How efficient is your community health organization’s mental health billing? The community healthcare model presents a different set of challenges from the traditional healthcare billing process.
Below, we’ll explain this model in more detail and share five best practices you can use to improve your billing for mental health services.
1. Understanding the Community Mental Health Billing Model
First, what is community mental health medical billing? This is a type of healthcare billing where underserved populations are covered even if they don’t have health insurance coverage. It typically assists traditionally underserved populations like homeless people, low-income residents, and rural residents without insurance.
In the community health billing model, providers don’t rely on patients or insurance companies to respond to billing for mental health services. Instead, healthcare organizations turn to programs, grants, donations, and other forms of funding to cover care costs. Medicare and Medicaid are two examples.
2. Community Health Billing Differs From Other Insurance
The community health billing model focuses on the quality of the care and the larger mission to assist underserved populations, rather than focusing on the number or type of mental healthcare services performed. Providers may accept fixed, lower rates for these services and build their strategies around delivering much-needed care to vulnerable communities.
Traditional private insurance tracks costs by focusing on the specific types and amounts of care. Reimbursement comes at different, usually much higher rates that may vary wildly depending on the situation. Studies by the National Institutes of Health and other organizations have found that private insurance reimbursement rates are often between 241% and 400% higher than Medicare reimbursement rates.
3. Know the Various Types of Billing
A private insurance plan provides coverage from an individual company rather than a state or federal government organization. The patient or their employer selects one of more than 1,000 private health insurance companies in the United States and the healthcare provider bills this company.
In community health billing, private insurance plays a more minor role than in the rest of U.S. healthcare. Community health billing means the main source of mental health treatment coverage comes from a government program or agency partnership that benefits the community and individuals alike.
Medicare, sometimes called public insurance, is a program of the U.S. federal government. The program sets specific rates for reimbursement and healthcare providers must apply to become participants in Medicare.
It may take as long as 90 days to qualify for Medicare reimbursement, so consider this before working in community mental healthcare. Medicare can also be picky and exacting about its process for requesting reimbursement. One key advantage is that after you are approved as a Medicare provider, your reimbursement rates will generally be clear and predictable.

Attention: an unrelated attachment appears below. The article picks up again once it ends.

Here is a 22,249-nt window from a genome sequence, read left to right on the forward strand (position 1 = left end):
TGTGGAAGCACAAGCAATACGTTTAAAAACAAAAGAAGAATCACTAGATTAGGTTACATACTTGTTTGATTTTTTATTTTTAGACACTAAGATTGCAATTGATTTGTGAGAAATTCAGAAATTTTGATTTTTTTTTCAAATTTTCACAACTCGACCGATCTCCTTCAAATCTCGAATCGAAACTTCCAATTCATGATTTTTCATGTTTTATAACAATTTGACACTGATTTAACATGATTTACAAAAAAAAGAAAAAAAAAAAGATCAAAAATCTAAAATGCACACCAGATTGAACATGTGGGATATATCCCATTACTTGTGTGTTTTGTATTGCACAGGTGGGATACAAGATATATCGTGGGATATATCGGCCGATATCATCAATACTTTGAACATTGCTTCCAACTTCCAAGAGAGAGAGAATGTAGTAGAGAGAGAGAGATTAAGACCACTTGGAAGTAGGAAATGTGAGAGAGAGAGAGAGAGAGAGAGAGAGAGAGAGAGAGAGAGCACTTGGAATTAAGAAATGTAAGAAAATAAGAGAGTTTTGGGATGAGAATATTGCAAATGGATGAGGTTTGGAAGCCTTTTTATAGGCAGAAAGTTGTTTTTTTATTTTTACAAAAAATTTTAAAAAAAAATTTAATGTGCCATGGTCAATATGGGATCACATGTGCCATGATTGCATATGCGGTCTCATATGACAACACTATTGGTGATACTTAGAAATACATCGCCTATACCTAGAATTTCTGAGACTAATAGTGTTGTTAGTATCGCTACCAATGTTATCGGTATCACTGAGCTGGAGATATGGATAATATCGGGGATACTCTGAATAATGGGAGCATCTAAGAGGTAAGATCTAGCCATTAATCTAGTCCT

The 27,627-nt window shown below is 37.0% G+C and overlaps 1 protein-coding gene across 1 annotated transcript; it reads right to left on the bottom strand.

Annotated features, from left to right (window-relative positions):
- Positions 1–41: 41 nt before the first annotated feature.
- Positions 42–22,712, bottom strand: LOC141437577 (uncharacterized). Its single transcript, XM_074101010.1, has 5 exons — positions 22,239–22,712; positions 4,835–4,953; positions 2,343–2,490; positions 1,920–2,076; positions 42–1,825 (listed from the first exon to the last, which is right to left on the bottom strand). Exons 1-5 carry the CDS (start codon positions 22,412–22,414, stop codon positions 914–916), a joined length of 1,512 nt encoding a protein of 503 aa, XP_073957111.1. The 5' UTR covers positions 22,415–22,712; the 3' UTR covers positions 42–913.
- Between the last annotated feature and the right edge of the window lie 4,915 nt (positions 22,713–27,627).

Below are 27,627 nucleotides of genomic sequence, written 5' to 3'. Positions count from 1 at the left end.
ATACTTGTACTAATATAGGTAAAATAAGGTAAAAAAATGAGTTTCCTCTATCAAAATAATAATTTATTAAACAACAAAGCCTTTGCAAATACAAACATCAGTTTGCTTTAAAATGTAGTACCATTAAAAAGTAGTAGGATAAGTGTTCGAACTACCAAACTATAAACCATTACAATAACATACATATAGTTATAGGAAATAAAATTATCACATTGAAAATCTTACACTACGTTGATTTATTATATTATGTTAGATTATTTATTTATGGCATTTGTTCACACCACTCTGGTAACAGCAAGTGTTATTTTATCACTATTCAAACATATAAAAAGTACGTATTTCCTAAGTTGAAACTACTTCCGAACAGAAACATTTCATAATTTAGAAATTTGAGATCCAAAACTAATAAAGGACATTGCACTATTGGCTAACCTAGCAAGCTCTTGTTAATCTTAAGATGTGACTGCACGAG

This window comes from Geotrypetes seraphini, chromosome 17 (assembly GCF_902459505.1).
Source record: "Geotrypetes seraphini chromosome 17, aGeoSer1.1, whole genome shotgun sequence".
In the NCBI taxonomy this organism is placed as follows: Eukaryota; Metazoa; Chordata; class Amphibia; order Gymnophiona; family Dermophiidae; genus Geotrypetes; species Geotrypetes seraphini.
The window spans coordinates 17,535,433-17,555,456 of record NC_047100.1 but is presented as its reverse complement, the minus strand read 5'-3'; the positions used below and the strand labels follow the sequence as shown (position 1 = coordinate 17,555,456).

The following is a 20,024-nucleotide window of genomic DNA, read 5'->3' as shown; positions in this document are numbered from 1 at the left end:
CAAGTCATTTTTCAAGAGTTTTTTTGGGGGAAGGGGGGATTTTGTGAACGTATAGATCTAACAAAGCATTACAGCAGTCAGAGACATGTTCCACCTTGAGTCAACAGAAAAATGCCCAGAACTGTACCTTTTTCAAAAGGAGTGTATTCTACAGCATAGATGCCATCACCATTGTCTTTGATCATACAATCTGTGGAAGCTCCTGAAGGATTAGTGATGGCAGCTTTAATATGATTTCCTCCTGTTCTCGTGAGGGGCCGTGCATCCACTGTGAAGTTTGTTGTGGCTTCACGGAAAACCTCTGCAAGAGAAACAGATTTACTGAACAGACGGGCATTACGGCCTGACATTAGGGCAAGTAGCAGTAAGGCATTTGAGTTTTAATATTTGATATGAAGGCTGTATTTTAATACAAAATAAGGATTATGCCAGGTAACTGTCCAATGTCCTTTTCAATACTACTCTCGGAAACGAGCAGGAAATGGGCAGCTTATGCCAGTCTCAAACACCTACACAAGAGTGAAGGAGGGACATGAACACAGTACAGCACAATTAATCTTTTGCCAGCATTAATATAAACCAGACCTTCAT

Unlike Medicare, Medicaid is an assistance program rather than an insurance program. It covers low-income families who might not otherwise qualify for or receive appropriate medical treatment.
Medicaid is a federal program administered at the state level. Both a state agency and the federal government fund it for each state, but coverage types and processes vary from state to state. You must apply to be a state Medicaid provider and agree to abide by relevant rules.
Other Coverage, Sponsorships, and Donations
There are also other types of community health coverage, like the Children’s Health Insurance Program (CHIP) and state-run programs like the Kentucky Children's Health Insurance Program (KCHIP). In some cases, coverage comes from other types of sponsorships or donations tied to the person’s individual health situation.
4. Focus on How Mental Health Medical Billing Happens
Get your program off to a good start by being aware of deadlines and timeframes, like the 90-day wait for Medicare approval. Set clear expectations among your staff for meeting ongoing billing deadlines and addressing inquiries from reimbursing organizations. If your staff needs extra help, choose a community mental health billing partner who is fully qualified and experienced with this type of healthcare billing.
Evaluate your organizational fee structure and operating strategy because healthcare providers must reduce or waive certain fees for community mental healthcare. Payment for this care comes from the sources described above. This means the focus shifts from collecting every dollar at higher rates to collecting previously agreed-upon rates.
As a result, you must have billing and coding programs in place to ensure your organization codes, bills, and requests reimbursement properly. Certain codes and services are specific to the community health population. Improper billing puts your healthcare organization at risk and poses risks for the people you serve, like reductions in services and poor health outcomes.
5. How Altruis Can Help
Support your community with the best possible patient care. Altruis helps you focus on your patients’ needs without worrying about whether your billing is running smoothly. Turn to us for extensive expertise in the latest technology and best practices in community mental health.
We provide world-class billing services for mental health providers that follow the community health model. Allow us to handle your medical coding, payment processing, government program reimbursements, and more. Schedule a call with Altruis to learn about the difference we’re making in communities like yours.